Tears of pain have inexplicably replaced tears of joy as the Vancouver Canucks dropped Game 7 of the Stanley Cup Final 4-0 to the Boston Bruins at Rogers Arena.
Now, as I type this from the press box, hundreds of people are on the ice, including the Bruins, celebrating the team’s sixth Stanley Cup victory. Boston players are being interviewed left and right as their kids scamp around in oversized Bruins jerseys, their wives wearing 2011 Stanley Cup Champion hats while Celebration by Kool & The Gang blares; it’s a horrible mess of black and yellow.
I assume Gary Bettman handed the Stanley Cup to Zdeno Chara, but I didn’t stay to see it.
No, I was in the Canucks dressing room following the most painful loss in franchise history.
Vancouver’s equipment wasn't supposed to be neatly hung on hooks in each player’s stall, it was meant to be scattered all over the ice like a poorly planned yard sale.
Chris Higgins, still bottom down in equipment, wasn’t supposed to be sitting head down with his hands on his face.
Ryan Kesler wasn’t supposed to be clean-shaven with his chin quivering, fighting back tears, trying to explain what happened.
There wasn’t supposed to be a mere seven reporters and three cameras covering Alain Vigneault’s post-game press conference.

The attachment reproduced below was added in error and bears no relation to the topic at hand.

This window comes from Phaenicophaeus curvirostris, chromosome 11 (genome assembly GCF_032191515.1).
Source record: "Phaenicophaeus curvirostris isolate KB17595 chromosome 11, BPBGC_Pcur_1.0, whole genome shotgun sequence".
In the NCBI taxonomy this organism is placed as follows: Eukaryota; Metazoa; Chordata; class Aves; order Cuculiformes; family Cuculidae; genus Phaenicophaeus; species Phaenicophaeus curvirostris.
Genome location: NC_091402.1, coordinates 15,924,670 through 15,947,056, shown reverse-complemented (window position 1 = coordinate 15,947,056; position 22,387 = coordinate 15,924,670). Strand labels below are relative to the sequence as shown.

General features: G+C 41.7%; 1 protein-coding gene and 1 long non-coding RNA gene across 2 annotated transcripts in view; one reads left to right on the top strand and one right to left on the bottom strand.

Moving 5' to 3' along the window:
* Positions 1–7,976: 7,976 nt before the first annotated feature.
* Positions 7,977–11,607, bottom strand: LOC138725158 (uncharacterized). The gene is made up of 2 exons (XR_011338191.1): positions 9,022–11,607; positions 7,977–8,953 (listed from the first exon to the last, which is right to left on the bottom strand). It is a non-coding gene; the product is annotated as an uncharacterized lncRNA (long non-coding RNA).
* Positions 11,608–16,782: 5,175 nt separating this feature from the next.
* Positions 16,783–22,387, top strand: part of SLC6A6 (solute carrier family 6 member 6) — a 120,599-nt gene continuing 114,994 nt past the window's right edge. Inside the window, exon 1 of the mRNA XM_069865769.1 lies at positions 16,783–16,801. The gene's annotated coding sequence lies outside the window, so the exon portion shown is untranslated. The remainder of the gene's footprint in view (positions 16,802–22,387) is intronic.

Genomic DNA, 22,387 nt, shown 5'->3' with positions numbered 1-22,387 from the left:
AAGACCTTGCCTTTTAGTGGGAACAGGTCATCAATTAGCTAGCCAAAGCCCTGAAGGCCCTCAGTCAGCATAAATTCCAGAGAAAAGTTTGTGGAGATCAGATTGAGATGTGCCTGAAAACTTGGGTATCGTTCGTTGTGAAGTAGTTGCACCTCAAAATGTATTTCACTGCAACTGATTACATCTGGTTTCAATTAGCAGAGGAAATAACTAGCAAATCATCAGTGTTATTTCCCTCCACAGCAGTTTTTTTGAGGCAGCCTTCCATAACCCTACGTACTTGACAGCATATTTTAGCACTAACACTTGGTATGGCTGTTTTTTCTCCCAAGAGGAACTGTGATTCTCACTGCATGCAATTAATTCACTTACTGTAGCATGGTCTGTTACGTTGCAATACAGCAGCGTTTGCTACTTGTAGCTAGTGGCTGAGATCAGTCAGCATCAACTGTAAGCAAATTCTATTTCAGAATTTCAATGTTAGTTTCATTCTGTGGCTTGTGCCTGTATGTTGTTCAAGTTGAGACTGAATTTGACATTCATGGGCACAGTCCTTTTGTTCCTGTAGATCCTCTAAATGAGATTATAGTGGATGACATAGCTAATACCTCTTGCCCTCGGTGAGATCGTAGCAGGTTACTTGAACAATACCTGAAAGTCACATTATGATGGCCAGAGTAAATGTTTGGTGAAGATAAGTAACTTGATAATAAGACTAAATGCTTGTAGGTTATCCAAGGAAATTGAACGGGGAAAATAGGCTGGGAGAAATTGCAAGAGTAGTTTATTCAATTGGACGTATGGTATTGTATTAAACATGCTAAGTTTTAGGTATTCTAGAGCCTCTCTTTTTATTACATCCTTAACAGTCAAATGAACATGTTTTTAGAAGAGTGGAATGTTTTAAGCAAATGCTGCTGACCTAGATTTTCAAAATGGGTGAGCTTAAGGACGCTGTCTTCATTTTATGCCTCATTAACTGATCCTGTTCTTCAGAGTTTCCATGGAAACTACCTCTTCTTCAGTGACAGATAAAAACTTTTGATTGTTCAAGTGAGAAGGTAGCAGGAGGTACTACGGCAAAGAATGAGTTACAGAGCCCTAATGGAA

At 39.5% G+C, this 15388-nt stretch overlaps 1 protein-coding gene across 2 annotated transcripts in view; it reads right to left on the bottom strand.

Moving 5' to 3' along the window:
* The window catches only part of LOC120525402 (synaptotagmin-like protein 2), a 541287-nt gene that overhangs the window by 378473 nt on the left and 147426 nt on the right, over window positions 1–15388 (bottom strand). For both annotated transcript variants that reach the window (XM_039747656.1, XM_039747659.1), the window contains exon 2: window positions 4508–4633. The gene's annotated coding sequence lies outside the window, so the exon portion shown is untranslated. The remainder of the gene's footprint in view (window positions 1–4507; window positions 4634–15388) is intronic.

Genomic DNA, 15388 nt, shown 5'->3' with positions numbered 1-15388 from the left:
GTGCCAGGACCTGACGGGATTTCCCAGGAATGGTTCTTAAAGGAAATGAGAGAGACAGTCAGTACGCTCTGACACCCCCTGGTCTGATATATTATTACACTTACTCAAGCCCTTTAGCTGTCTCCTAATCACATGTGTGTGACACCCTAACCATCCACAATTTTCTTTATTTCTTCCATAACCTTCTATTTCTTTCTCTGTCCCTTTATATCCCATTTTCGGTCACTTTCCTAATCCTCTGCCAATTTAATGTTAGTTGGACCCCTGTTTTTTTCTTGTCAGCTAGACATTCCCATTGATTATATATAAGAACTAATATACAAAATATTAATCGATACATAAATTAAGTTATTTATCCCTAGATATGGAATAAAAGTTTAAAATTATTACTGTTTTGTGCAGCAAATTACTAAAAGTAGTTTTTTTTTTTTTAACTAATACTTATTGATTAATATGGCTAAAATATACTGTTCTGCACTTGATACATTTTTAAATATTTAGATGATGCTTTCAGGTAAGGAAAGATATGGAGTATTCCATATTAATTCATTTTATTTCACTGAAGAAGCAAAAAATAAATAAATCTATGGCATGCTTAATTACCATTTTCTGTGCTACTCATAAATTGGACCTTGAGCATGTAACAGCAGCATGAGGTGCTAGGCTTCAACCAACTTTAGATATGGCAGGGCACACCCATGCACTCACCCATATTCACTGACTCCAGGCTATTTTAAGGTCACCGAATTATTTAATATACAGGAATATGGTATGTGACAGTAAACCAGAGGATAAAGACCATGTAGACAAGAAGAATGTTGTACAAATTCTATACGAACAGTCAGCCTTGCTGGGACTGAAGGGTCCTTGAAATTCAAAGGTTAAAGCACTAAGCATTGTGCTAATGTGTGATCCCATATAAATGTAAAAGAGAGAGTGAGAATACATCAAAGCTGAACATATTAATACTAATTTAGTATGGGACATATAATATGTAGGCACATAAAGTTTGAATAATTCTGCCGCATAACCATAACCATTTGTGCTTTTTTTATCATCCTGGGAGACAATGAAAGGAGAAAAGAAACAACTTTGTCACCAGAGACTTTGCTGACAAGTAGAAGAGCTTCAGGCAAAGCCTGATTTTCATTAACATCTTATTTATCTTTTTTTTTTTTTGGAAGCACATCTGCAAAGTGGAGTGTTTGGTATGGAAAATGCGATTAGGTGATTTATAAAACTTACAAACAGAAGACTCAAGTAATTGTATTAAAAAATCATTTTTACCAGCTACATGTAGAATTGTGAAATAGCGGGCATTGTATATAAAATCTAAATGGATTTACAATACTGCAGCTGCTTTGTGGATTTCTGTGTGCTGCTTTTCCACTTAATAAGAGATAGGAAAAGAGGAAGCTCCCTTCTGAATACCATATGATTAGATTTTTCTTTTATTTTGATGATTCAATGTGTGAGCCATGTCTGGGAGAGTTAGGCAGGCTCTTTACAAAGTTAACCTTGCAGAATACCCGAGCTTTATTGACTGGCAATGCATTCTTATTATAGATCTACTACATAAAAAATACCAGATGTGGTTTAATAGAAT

The streets of Vancouver were to be gleeful with the biggest celebration in the city’s history, not engulfed with angry fans, a few of which caused and are probably still causing mayhem.
Are there any words I could write that would ease the despair we're all feeling? I’m borderline too numb with pain to put sentences together, let alone detail what happened on the ice in a game the Canucks simply could not lose.
The Bruins scored first, which hurt, because in this series the team scoring the first goal of the game won every game.
Stats like that were not kind to the Canucks throughout the Stanley Cup Final and in the finale they were as bad as ever. The four-goals scored by the Bruins puts them in a three-way tie for most goals ever in a Game 7. Not only that, the Canucks are just the fourth home team to ever lose in Game 7 and the first ever shutout on home ice.
Fitting that Tim Thomas was awarded the Conn Smythe Trophy as MVP of the Final because he again shut the door making 37 saves to finish the playoffs with 798, the most ever made, on 849 shots, the most ever faced.
An emotional Kesler summed it up best, “we didn’t score.”
Kesler and teammates were understandably at a loss for words encircled by inquisitive media looking for answers.
“It’s tough,” said Kesler. “I really thought we were going to win. I can’t put it into words right now.
“It’s Game 7, no excuses, you’ve got to lay it out there. I’m proud of our guys, we laid it out there, we had everything we had, a couple of bounces, that’s the difference. It’s tough right now, it’s really tough.
“I’m a leader on this team and I did everything I possibly could today. I can hold my head up high, but it hurts, it definitely hurts right now.”
The ice is now cleared, the Bruins are currently swimming in champagne in the visitors locker room.
Fans of both teams have cleared out of the arena, a neon green sign that reads “40 years, It’s Our Time” is all that remains in the seats.
That sign says it all.
It wasn’t supposed to end this way.